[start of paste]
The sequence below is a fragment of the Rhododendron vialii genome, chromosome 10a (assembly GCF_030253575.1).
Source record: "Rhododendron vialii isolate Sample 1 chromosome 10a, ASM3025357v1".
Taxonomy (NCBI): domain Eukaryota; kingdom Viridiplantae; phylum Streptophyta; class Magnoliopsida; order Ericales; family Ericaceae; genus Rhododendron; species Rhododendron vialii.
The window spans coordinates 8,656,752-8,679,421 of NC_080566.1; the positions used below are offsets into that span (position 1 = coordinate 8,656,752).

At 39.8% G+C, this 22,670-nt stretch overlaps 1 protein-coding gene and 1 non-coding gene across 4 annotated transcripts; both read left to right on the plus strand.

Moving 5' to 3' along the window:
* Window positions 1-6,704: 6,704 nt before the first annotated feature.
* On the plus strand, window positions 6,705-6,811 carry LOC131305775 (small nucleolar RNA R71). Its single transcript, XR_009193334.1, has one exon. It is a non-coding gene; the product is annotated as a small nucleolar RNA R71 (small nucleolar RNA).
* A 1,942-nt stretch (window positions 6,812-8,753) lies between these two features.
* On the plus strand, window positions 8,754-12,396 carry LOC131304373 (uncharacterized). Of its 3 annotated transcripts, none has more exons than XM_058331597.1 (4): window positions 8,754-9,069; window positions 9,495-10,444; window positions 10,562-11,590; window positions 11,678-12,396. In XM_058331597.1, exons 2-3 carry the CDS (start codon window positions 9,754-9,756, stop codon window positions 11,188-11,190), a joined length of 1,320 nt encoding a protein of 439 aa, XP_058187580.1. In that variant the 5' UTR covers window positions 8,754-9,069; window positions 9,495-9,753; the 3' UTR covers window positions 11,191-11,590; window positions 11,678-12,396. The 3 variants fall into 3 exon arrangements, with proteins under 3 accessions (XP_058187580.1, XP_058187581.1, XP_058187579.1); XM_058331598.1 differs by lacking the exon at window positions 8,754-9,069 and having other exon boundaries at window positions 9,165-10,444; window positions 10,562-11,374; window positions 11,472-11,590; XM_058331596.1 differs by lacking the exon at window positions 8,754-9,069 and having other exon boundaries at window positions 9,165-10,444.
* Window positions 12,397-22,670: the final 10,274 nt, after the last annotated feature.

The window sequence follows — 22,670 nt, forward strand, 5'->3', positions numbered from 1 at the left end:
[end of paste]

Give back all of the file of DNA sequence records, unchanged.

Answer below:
The sequence below is a fragment of the Rhododendron vialii genome, chromosome 10a (assembly GCF_030253575.1).
Source record: "Rhododendron vialii isolate Sample 1 chromosome 10a, ASM3025357v1".
Taxonomy (NCBI): domain Eukaryota; kingdom Viridiplantae; phylum Streptophyta; class Magnoliopsida; order Ericales; family Ericaceae; genus Rhododendron; species Rhododendron vialii.
The window spans coordinates 8,656,752-8,679,421 of NC_080566.1; the positions used below are offsets into that span (position 1 = coordinate 8,656,752).

At 39.8% G+C, this 22,670-nt stretch overlaps 1 protein-coding gene and 1 non-coding gene across 4 annotated transcripts; both read left to right on the plus strand.

Moving 5' to 3' along the window:
* Window positions 1-6,704: 6,704 nt before the first annotated feature.
* On the plus strand, window positions 6,705-6,811 carry LOC131305775 (small nucleolar RNA R71). Its single transcript, XR_009193334.1, has one exon. It is a non-coding gene; the product is annotated as a small nucleolar RNA R71 (small nucleolar RNA).
* A 1,942-nt stretch (window positions 6,812-8,753) lies between these two features.
* On the plus strand, window positions 8,754-12,396 carry LOC131304373 (uncharacterized). Of its 3 annotated transcripts, none has more exons than XM_058331597.1 (4): window positions 8,754-9,069; window positions 9,495-10,444; window positions 10,562-11,590; window positions 11,678-12,396. In XM_058331597.1, exons 2-3 carry the CDS (start codon window positions 9,754-9,756, stop codon window positions 11,188-11,190), a joined length of 1,320 nt encoding a protein of 439 aa, XP_058187580.1. In that variant the 5' UTR covers window positions 8,754-9,069; window positions 9,495-9,753; the 3' UTR covers window positions 11,191-11,590; window positions 11,678-12,396. The 3 variants fall into 3 exon arrangements, with proteins under 3 accessions (XP_058187580.1, XP_058187581.1, XP_058187579.1); XM_058331598.1 differs by lacking the exon at window positions 8,754-9,069 and having other exon boundaries at window positions 9,165-10,444; window positions 10,562-11,374; window positions 11,472-11,590; XM_058331596.1 differs by lacking the exon at window positions 8,754-9,069 and having other exon boundaries at window positions 9,165-10,444.
* Window positions 12,397-22,670: the final 10,274 nt, after the last annotated feature.

The window sequence follows — 22,670 nt, forward strand, 5'->3', positions numbered from 1 at the left end: